- Mick Jagger, June 1969

The important thing about Let It Bleed is the amount of work Keith did. He literally was a WORKHOUSE. He was in a great cycle during that period, at a great point in his playing. When Brian died, that was accepted. Keith took over the musical leadership of the Stones, and did it brilliantly. There were times where I'd think, What could Keith possibly do to help this track better itself? I was afraid he'd overdo it. Then he'd suddenly just play something that would knock me out. It would always be some guitar figure I'd never imagined which made the whole thing work. THAT was the magic of the Stones.

- Jimmy Miller, 1979



We don't want to repeat ourselves, (our albums) are all different. Like Their Satanic Majesties and Beggars Banquet, they're both different. I would say the next one is still a very driving thing, not soft, but not too heavy. I quite like it.

- Mick Jagger, June 1969

Well, it (was) a very rough, very violent era. The Vietnam War. Violence on the screens, pillage and burning... I think (the war influenced the album). Even though I was living in America only part time, I was influenced. All those images were on television. Plus, the spill out onto campuses.

- Mick Jagger, 1995

Some people find some of the lyrics rude. Some of the lyrics ARE rude, actually.

- Mick Jagger, 1969

I think it is the best stuff we have done so far. It is like a progression from Beggars Banquet, only heavier.

- Keith Richards, July 1969

It's only recently I've realized how good an album it is... what with us still doing so many songs from it on stage.

- Mick Jagger, 1972

I guess I like Beggars Banquet the best of everything we've done. Let It Bleed was a good album too.

- Keith Richards, 1973

I think Beggars Banquet, Sticky Fingers and Let It Bleed.

- Keith Richards, 1974, asked about his
favorite Stones albums

(I)t's got some good songs on it.

- Mick Jagger, 1977

I like Beggars Banquet and Let It Bleed very much.

- Mick Jagger, 1987, asked what his
favorite Stones albums are

Well, funnily enough, this year I've listened to (Stones albums) more than ever, because they all came out on CD... (T)he ones that impressed me were the ones I always thought were superior - Beggars Banquet, Let It Bleed. And Sticky Fingers. And Exile.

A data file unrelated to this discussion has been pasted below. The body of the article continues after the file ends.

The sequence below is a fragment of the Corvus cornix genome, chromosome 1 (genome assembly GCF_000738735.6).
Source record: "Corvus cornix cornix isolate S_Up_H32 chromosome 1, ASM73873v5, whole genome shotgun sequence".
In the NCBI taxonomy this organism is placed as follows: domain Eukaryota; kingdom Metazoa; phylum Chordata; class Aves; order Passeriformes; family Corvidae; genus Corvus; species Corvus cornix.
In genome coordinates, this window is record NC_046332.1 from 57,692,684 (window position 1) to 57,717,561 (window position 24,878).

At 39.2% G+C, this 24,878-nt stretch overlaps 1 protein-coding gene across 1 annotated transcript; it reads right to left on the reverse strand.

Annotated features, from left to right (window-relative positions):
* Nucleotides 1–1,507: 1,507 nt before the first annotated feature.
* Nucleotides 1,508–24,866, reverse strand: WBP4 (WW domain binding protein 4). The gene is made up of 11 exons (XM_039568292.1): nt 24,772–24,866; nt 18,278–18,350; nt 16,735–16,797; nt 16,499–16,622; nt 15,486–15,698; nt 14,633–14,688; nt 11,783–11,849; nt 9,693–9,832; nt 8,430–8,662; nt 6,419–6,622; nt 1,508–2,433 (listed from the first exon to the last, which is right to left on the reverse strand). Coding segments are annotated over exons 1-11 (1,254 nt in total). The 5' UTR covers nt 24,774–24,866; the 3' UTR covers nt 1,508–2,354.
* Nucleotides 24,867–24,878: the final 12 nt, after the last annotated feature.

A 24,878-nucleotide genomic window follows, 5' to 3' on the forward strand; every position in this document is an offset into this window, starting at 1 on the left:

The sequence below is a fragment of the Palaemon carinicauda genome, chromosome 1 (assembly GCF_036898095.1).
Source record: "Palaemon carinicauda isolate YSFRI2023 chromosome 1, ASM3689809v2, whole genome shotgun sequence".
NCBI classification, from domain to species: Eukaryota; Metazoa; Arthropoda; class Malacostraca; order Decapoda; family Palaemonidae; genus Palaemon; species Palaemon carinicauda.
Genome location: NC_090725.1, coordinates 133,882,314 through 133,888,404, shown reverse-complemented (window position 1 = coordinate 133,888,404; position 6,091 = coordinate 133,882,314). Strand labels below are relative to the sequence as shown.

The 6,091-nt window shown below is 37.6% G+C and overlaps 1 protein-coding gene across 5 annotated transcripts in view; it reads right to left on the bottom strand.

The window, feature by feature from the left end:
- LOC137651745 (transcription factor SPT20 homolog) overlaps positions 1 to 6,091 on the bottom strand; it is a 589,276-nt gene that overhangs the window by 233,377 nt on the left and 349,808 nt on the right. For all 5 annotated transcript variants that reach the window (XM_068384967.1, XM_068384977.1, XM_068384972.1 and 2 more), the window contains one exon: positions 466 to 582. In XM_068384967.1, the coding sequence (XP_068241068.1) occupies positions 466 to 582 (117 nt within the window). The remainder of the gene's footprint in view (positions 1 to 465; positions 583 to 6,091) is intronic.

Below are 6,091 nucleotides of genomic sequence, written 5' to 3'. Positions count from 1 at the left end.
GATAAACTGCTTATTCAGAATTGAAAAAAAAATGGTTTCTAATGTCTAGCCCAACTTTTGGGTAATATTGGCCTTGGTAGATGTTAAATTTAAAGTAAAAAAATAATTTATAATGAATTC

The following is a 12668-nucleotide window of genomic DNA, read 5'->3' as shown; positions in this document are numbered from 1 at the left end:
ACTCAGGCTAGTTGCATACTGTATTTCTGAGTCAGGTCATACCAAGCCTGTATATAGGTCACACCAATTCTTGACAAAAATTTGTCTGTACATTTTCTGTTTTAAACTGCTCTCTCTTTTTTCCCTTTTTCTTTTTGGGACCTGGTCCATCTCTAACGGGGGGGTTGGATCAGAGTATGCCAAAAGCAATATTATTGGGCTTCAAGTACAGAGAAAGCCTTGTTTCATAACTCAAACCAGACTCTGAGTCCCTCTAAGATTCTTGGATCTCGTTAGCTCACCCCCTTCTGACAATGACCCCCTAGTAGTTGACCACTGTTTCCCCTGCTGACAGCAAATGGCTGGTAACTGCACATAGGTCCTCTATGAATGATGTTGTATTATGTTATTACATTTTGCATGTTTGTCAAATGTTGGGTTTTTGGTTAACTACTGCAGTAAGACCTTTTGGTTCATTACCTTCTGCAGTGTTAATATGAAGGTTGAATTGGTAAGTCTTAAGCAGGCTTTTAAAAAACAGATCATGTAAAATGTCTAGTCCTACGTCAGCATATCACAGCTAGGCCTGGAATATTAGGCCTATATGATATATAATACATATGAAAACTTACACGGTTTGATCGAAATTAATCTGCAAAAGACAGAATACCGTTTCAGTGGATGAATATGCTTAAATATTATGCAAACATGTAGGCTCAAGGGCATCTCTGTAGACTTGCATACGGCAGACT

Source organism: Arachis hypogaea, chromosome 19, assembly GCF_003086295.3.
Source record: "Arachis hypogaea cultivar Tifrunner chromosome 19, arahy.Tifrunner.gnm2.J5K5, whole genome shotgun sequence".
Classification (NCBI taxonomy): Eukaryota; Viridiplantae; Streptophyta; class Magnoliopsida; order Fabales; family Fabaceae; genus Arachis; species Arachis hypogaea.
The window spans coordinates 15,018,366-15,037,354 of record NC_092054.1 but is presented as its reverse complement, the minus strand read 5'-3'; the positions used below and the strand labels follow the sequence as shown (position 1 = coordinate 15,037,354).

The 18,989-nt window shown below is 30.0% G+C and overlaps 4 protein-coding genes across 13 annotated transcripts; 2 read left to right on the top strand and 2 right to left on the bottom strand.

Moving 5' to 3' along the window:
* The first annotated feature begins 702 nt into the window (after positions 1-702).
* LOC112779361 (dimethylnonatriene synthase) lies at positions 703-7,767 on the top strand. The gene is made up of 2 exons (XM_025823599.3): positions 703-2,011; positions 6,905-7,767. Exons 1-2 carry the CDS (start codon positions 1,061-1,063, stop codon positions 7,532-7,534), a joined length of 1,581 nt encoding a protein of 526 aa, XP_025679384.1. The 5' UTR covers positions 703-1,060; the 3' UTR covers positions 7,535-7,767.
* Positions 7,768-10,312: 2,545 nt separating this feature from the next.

- Keith Richards, 1987, asked about his
favorite Stones albums

I think it's a good record. I'd put it as one of my favorites.

- Mick Jagger, 1995

Let It Bleed had a lot of really good songs on it. It's one of my favourite albums.

- Mick Jagger, 2015


What a great album! The Stones have obviously put a lot of thought and hard work into it and I have no hesitation in naming it one of the Top Five LPs of 1969 - people are going to have to go a long way to beat it. There's so much variety that each track makes you want to hear it again and again... It's an incredible piece of work that shows the group and friends at their best.

- Richard Green, New Musical Express, November 1969

The music has tones that are at once dark and perfectly clear, while the words are slurred and often buried for a stronger musical effect... (L)ike Beggars Banquet, Let It Bleed has the feel of Highway 61 Revisited... (I)t's the first and last of Let It Bleed that seem to matter most. The frightening desperation of Gimmie Shelter and the confused frustration of You Can't Always Get What You Want give the lie to the bravado of Midnight Rambler or Live WIth Me. Not that those songs don't work - they do, of course, as crunching, soaring dreams of conquest and pop supremacy. They're great numbers. But Gimmie Shelter and You Can't Always What What You Want both reach for reality and end up confronting it, almost mastering what's real, or what reality will feel like as the years fade in... (I)n Let It Bleed we can find every role the Stones have ever played for us - swaggering studs, evil demons, harem keepers and fast life riders - what the Stones meant in the Sixties, what they know very well they've meant to us. But at the beginning and the end you'll find an opening to the Seventies - harder to take, and stronger wine. They have women with them this time, and these two magnificent songs no longer reach for mastery over other people, but for an uncertain mastery over the more desperate situations the coming years are about to enforce.

- Greil Marcus, Rolling Stone, December 1969

Keith can stake his reputation as one of rock's great guitarists on Let It Bleed alone. Here's Richards at an awesome peak, stacking pealing, viscerally compelling guitar riffs like so much kindling wood.

- Robert Palmer, 1983